Lessons Learned and Future Directions from Jajajrkot Field Visit

  Feb 20, 2024

In a virtual event held on 19th February 2024 in support of UN FAO, the DPNet shared the aftermath and recovery efforts following the devastating Jajarkot earthquake. This online gathering, chaired by DPNet Chair, Surya Bahadur Thapa, and with the contextual stage set by Vice Chair Dr. Raju Thapa, drew participation from 64 attendees, highlighting the urgency and importance of post disaster review in the wake of recent Jajarkot earthquake.

Dr. Thapa opened with a thought-provoking presentation on the Jajarkot earthquake, contrasting it with the Bajhang earthquake to highlight the critical role of early warning systems in mitigating disaster impact.

Dr. Thapa highlighted the recent seismic events in Bajhang and Jajarkot, emphasizing their distinct characteristics. The Bajhang earthquake, with a magnitude of 6.3 during the day, was preceded by a foreshock measuring 5.3, just 26 minutes earlier, tragically resulting in one fatality. Conversely, the Jajarkot earthquake struck with a magnitude of 6.4 at 11:48 PM midnight, without any foreshock, yet the toll was significantly higher, with 154 fatalities recorded. Dr. Thapa highlighted the importance of early warning systems in mitigating such losses, particularly noting that there was an early warning issued prior to the Jajarkot earthquake by google earthquake center. He also discussed the Earthquake Alert Service provided by Google, which utilizes a crowdsourced approach, suggesting its potential in enhancing timely alerts and preparedness for seismic events in vulnerable regions However, the presentation also touched upon a sobering reality: despite a Supreme Court directive in 2015, Nepal has seen little progress in establishing its Earthquake Early Warning System. This stagnation calls for an urgent reassessment of priorities, with potential collaborations with entities like Google suggested as a viable pathway to enhancing Nepal’s disaster response capabilities.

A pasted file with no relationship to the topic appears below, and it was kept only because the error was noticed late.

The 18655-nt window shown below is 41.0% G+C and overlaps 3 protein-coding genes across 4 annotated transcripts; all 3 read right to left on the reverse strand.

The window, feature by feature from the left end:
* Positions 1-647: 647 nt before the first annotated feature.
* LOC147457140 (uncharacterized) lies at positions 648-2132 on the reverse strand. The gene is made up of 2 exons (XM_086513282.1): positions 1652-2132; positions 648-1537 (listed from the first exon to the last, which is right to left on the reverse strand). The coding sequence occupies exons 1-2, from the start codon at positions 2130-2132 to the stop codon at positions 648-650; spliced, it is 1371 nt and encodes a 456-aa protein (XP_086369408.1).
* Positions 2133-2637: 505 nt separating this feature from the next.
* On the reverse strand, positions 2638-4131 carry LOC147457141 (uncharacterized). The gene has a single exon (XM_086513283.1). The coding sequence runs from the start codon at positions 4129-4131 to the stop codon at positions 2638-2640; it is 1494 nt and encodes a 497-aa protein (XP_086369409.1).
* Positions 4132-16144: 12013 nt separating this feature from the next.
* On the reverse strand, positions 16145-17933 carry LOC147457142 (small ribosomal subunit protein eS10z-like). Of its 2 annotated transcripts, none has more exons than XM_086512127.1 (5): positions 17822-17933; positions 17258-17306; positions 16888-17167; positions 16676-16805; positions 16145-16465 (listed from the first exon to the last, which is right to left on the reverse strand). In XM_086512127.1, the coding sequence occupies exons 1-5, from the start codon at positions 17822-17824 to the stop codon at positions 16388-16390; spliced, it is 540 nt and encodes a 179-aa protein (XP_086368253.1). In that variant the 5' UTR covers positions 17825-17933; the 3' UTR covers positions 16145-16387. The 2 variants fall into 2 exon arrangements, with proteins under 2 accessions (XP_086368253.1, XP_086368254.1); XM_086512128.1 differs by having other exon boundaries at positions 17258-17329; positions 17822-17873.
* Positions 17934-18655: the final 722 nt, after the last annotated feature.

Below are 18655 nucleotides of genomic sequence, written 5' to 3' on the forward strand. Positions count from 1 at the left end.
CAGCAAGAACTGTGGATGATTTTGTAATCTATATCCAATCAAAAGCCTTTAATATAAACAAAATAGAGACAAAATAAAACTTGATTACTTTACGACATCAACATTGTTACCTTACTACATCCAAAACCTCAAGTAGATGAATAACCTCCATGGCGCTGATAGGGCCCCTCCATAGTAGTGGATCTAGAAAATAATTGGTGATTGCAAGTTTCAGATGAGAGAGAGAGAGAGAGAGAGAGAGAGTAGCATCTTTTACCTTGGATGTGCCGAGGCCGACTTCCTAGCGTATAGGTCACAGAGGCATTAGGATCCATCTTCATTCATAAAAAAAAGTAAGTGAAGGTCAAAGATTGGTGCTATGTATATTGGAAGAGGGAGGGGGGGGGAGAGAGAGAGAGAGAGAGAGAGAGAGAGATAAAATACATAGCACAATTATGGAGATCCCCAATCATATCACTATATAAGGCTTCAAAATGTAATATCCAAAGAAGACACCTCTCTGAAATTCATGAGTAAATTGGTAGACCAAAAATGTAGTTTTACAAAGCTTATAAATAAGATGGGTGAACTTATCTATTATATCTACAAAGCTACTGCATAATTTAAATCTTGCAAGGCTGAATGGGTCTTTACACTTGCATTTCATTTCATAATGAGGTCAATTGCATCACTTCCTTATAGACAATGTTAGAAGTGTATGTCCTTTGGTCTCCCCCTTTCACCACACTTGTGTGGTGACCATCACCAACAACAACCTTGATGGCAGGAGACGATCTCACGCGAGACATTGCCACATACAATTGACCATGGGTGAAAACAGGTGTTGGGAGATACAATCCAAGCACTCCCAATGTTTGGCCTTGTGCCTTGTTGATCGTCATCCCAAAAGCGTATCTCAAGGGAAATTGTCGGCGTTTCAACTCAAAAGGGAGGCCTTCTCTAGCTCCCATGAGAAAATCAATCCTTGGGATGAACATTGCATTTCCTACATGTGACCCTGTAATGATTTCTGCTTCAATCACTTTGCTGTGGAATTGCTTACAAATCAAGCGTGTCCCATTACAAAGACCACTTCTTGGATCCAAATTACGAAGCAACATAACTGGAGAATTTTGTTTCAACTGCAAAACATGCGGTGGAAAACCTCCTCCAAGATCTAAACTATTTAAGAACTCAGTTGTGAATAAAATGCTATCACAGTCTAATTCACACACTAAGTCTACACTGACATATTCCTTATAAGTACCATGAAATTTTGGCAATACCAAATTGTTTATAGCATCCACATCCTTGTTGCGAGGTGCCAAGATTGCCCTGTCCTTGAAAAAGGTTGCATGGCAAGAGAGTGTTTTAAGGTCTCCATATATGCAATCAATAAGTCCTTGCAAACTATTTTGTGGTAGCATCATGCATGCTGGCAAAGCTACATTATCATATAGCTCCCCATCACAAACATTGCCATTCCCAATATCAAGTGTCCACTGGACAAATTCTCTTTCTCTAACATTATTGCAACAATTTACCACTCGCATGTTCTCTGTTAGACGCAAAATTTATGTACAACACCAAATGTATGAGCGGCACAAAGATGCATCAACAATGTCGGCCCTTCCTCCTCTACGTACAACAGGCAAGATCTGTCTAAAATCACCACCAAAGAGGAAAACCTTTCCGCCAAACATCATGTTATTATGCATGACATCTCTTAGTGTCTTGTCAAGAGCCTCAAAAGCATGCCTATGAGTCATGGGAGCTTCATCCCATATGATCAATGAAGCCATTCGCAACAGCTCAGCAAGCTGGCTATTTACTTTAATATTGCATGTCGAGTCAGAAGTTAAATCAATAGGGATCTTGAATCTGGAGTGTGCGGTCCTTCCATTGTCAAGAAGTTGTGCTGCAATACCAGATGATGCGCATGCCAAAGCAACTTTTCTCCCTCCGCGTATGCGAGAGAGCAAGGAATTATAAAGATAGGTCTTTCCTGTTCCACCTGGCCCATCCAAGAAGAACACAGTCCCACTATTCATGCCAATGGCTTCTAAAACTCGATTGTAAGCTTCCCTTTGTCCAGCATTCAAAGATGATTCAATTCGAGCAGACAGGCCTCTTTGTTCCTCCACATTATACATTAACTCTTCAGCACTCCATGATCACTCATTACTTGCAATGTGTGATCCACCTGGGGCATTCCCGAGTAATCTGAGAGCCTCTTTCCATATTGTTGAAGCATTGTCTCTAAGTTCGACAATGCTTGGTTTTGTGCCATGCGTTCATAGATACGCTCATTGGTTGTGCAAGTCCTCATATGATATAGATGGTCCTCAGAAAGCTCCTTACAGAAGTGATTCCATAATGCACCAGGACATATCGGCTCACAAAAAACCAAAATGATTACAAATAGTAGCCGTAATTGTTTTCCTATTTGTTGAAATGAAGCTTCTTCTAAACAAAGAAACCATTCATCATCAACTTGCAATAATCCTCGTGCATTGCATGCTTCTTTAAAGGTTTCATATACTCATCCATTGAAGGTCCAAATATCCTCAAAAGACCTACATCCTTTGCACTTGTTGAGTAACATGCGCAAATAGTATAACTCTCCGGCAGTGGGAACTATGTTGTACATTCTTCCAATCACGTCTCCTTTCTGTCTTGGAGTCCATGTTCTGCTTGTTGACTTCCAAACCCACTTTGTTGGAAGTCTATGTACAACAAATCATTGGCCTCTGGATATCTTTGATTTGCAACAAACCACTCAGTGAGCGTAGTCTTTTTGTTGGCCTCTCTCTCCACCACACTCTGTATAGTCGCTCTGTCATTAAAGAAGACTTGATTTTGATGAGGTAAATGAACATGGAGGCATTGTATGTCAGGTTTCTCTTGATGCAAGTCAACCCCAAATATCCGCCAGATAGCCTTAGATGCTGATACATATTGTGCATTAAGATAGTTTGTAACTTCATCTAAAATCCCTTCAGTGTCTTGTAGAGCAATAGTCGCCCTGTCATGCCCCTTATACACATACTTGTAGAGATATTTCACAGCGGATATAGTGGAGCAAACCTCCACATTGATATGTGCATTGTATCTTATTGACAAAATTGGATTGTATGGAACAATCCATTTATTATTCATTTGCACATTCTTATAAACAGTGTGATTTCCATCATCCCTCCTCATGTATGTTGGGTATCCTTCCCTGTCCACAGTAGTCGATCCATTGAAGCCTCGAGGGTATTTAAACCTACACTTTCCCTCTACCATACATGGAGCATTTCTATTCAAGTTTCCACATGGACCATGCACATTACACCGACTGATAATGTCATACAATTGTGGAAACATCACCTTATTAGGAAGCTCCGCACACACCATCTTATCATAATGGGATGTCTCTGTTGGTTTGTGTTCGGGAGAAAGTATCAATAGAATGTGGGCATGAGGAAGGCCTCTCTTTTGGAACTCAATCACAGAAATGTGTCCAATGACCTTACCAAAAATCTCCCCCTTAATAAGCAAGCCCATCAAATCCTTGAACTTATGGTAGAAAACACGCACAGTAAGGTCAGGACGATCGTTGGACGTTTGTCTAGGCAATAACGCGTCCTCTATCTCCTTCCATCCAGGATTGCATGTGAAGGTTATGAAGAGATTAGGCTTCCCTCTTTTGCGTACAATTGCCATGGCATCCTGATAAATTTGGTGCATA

The field visit segment, led by Dr. Meen Bahadur Poudel Chhetri, provided an in-depth analysis of the Jajarkot and Rukum West districts' situation post-earthquake. The findings were a sober reminder of the earthquake's extensive damage, including the loss of 154 lives and the destruction or damage of over 61,000 homes. This segment underscored the dire need for comprehensive disaster preparedness and resilient infrastructure to mitigate such devastating outcomes in the future.

The recovery efforts, as shared by the field team, showcased a commendable swift response from security agencies, government, and humanitarian organizations. The immediate deployment of resources and the quick restoration of essential services of effective crisis management. However, the discussions also highlighted significant areas for improvement, particularly in terms of coordination, policy enforcement, and technological adoption for disaster management.

Prof. Dr. Jib Raj Pokhrel’s presentation on temporary shelter construction using local materials such as bamboo, mud, and plastic sheets offered practical insights into sustainable disaster recovery solutions. Emphasizing the shelters' thermal efficiency, cost-effectiveness, and the use of local manpower and materials, Dr. Pokhrel’s talk illustrated the potential for such innovative approaches to form the backbone of future recovery efforts.